Here is a good, practical wagon jack suited to almost all kinds of vehicles. The whole thing is made of wood with the exception of the curved piece, b, which is of iron and hooks over an iron bolt, e. It is well to have a strong 1/2-inch bolt at f, so as to support the heavy weight on the lever, a. The bottom, d, and the piece, c, are each 2 inches thick. In using the jack, the axle is lifted by simply pressing down on the handle of the lever. The teeth of b catch and hold on e automatically. The height of lever is regulated by moving f up and down.

Write down the advice of him who loves you, though you like it not at present.

A Jack for Heavy Wagons

Many lifting jacks which are designed for light vehicles would not work well in the case of a heavy log wagon. Here is one that will stand a lot of hard usage and is simple and effective. Make the base and upright of heavy 2-inch oak plank and insert a 3/4-inch bolt through the lever for a support. Have a good, strong hemp rope attached to the base, passing over the handle end of the lever, so that as it is drawn down and the wagon is lifted it can be hooked in a notch to hold it in position.

A Cheap Wheelbarrow

The construction of this barrow is very simple. Get a pair of old plow handles, two gate hinges about 1 foot long, and a wheel, which may be found at the junk dealer's. The legs of the wheelbarrow are those of an old chair, braced with a piece of iron. These articles in themselves are worthless, but in their combination we create something very useful.

A Wheelbarrow Cheap and Strong

Here is a picture of a handy, strong wheelbarrow that any farmer can make on a rainy day. Take a dry-goods box 30 inches long, 24 or 26 inches wide and 20 inches deep, and two sticks 5-1/2 to 6 feet long and 3 x 3-1/2 inches for handles. Nail or screw on crossbrace in front and rear, and pieces with brace as shown for legs. Cut four half circles from inch hardwood board and a notch in center to fit around axle. Nail these securely together for the wheel.

For the axle, take a stick 3-1/2 inches square. Trim and band each end or wrap with wire. Bore holes and drive a 6d. wire nail in each end. Just 2 inches apart in center, bore two 1-inch holes on opposite sides to hold the wheel in place. A band of hoop iron around the wheel will make it last longer. When it is put together, you have a very substantial wheelbarrow that cost but little.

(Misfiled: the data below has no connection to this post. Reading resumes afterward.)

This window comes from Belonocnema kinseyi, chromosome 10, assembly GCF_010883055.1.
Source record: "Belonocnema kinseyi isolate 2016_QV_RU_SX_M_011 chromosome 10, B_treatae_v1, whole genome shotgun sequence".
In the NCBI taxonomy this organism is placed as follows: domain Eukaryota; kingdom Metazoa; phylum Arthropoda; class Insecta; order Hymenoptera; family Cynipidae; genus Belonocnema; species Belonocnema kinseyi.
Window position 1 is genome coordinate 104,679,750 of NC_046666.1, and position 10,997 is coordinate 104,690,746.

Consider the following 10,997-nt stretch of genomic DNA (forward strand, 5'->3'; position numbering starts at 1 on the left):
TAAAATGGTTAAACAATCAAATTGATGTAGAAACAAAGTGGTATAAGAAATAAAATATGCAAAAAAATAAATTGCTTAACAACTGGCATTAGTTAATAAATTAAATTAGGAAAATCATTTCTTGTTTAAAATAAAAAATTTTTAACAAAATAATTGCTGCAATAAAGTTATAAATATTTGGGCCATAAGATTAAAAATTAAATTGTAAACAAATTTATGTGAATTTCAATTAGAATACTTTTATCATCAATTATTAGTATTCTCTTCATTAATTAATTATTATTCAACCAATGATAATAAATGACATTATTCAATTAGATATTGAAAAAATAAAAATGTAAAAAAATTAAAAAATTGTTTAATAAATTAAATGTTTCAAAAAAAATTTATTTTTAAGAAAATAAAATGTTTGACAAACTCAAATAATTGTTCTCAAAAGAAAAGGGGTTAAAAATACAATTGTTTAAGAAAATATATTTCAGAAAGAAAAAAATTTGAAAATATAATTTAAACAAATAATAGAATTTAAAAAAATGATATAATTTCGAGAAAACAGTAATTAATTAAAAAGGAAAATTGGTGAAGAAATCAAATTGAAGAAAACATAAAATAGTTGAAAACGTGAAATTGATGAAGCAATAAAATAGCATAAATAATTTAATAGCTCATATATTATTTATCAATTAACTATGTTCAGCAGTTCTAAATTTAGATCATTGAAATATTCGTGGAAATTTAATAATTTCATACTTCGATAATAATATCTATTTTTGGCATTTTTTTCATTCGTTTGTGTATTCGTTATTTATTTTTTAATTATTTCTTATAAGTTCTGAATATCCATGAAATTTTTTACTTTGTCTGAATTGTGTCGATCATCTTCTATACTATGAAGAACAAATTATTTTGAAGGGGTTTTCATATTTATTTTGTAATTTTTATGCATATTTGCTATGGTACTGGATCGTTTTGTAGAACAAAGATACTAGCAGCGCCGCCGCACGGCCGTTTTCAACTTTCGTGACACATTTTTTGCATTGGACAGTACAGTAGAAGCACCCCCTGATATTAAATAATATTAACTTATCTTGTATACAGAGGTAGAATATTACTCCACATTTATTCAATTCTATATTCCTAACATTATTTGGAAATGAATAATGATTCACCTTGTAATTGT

How to Hang a Kettle

Using stones for a kettle support seems handiest oftentimes, but let the heat crack one of the stones and tip the kettle over, as it frequently will, does not tend to improve a man's language, let alone the loss sustained. It is much better to make a support such as is presented in the cut. The three uprights, of suitable length to correspond with the size of the kettle, may consist of any good wood. Through the top of these a hole is bored for the bolt to hold them together, which must be long enough so they will have play to set up easily. All that is necessary then is to suspend two chains from the top and letting them extend downward to the proper distance, attach the ears of the kettle into the hooks on them. When not in use, the device can be folded together and laid away.

A Snow Plow

No person not owning a snow plow can appreciate how useful one is after every storm. A horse, or if the snow be a heavy one, a span or a yoke of cattle and this simple homemade arrangement, and in less time than is required to tell it there is a path, and no back-breaking work either. It is only a big V braced so the snow is pushed both ways by it. It must be made of 2-inch planks at least 1 foot wide and not less than 6 feet long. If shorter it wobbles and does not stay on the ground well.

To make a good road for teams, chain it to one side of the wood sled and drive up and down. It spreads 2 feet, and will make your farm front look as if somebody of pluck lives there. For foot-paths draw it from a ring at the top of the front so it will root.